LPG facility moves ahead with storage bullet delivery
New LPG storage tanks arrive at Port of Richards Bay
SOUTH AFRICA, Richards Bay: Four 5,650-ton liquified petroleum gas storage bullets arrived in the port of Richards Bay last week on board the Xin Lu as part of the current development of the LPG storage terminal under construction in the port by Bidvest Tank Terminals (BTT).
The 22,600-ton capacity LPG facility will store LPG on behalf of independent LPG specialist Petredec, which ships the fuel from the US and the Middle East. Construction began in October 2018 and the facility is expected to become operational in 2020, housing the largest storage tanks in the world.
Richards Bay Port Manager, Thami Sithole, said, “The arrival of these bullets is an exciting milestone not only for the Port of Richards Bay but for the future of LPG supply in South Africa, as the terminal will allow for a significant increase in the cost effective, reliable and safe supply of LPG to South Africa – considered the fuel of the future.
“We congratulate BTT and Petredec on this milestone and look forward to the launch of their terminal. This will enable the Port of Richards Bay to cater for ships that trade, transport, store and distribute LPG, which in the past would have frequently been forced to remain on layby outside our port for weeks and months, while incurring costs.”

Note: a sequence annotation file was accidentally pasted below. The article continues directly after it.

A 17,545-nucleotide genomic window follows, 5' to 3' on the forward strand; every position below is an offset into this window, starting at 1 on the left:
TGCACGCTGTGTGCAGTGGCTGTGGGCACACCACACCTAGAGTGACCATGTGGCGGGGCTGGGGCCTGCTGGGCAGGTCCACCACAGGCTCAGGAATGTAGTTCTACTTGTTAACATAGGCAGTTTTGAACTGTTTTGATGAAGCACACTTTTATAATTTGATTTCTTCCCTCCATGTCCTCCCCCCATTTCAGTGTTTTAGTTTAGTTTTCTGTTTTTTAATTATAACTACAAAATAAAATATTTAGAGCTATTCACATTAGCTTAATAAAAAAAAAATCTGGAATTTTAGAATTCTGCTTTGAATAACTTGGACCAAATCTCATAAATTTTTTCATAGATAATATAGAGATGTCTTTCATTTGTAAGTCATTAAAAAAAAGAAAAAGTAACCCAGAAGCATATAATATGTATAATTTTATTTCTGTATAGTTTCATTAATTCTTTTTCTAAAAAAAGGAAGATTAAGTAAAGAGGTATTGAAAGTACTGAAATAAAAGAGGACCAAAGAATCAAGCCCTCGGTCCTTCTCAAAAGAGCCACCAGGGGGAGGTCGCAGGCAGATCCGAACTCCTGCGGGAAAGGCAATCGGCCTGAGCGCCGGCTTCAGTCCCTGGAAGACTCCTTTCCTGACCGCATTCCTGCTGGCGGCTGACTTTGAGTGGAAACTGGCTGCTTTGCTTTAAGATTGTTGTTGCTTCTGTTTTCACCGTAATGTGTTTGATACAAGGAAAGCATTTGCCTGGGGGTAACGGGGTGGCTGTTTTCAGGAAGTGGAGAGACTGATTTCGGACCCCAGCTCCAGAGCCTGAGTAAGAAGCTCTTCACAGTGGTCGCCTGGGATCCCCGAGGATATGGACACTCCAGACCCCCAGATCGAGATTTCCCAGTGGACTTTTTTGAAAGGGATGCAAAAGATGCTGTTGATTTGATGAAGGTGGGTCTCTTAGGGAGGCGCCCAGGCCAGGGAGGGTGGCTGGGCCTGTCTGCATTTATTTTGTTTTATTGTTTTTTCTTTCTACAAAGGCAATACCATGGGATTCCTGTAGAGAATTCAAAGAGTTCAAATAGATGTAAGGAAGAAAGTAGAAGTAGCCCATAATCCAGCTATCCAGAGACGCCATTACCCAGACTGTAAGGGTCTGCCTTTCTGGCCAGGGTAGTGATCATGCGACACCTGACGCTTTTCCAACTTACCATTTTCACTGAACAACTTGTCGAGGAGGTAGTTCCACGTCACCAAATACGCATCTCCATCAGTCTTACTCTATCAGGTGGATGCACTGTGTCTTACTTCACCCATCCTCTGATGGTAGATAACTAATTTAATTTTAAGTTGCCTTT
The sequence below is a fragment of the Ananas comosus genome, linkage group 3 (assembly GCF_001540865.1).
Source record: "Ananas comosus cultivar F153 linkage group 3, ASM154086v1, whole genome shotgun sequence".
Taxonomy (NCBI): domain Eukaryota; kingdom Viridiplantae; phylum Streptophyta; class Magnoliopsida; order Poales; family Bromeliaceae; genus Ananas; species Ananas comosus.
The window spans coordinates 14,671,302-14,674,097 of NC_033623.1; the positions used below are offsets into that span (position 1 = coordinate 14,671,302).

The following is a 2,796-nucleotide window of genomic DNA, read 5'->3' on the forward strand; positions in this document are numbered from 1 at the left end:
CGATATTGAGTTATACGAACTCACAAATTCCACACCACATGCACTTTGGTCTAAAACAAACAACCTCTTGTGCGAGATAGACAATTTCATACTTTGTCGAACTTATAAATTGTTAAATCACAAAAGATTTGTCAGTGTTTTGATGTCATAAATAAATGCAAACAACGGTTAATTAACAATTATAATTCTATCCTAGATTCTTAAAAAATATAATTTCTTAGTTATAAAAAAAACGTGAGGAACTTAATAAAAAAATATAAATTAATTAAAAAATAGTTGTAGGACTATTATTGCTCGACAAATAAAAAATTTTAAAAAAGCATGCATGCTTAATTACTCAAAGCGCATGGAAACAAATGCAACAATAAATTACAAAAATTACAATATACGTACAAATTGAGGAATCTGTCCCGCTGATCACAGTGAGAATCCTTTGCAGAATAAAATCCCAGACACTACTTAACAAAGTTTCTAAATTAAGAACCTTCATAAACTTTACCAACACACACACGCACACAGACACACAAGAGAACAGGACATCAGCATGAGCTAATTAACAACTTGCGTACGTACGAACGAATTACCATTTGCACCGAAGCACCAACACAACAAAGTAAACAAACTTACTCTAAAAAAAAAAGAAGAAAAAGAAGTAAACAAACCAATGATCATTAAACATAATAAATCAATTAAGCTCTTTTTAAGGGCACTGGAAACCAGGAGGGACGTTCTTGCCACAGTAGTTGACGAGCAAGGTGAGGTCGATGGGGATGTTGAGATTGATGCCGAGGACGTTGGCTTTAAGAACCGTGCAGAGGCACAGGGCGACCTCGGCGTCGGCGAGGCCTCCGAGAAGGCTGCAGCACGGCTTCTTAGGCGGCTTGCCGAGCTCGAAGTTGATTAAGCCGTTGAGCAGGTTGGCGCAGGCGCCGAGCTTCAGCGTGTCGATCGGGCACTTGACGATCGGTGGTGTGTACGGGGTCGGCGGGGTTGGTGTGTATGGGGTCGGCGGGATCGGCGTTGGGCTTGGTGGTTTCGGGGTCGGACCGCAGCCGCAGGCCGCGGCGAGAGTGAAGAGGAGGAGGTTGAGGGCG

Richards Bay was seen as the most suitable port to handle this capacity. The port is on Petredec’s shipping route and in close proximity to the main rail and road logistics routes going inland, particularly as most of the LPG will be used in Gauteng, the Free State and the North West.
TNPA has said it intends using the ports as vehicles not only for storage and distribution, but also for access and transformation to ensure the sustainability of the country’s Energy sector.
Speaking at the recent National African Energy Wholesalers Association of South Africa (NAEWASA) 2nd Annual Energy Conference on Holistic Transformation in the Energy Sector at Mehlareng Stadium, Tembisa on 22 August 2019, TNPA’s Acting CE Nozipho Mdawe said, “Our ports play a significant role in enabling the liquid bulk sector due to the need for import and - to a lesser extent - export port infrastructure requirements. The liquid fuels sector is crucial to the South African economy, with 17% of the country’s imports being crude oil and petroleum products.”
“There will be other liquid bulk opportunities across the port system in future. With all of these opportunities, TNPA ensures that the operators will meet minimum transformation, supplier development and preferential procurement targets, aligned with legislation and the petroleum liquid fuels sector codes,” she added.
Transnet is also planning a multi-million dollar liquefied natural gas (LNG) storage and regasification terminal at the Port of Richards Bay and is looking for private sector partners to invest in and operate the facility. The state-owned company recently signed a cost-sharing agreement for a feasibility study with the World Bank’s International Finance Corporation (IFC), which has committed USD2 million to the study.
The Richards Bay Natural Gas Network (NGN) project will complement the delivery of LNG to new markets in the Eastern Cape and Western Cape provinces through the ports of Ngqura and Saldanha Bay respectively, and will support government’s future gas-to-power projects.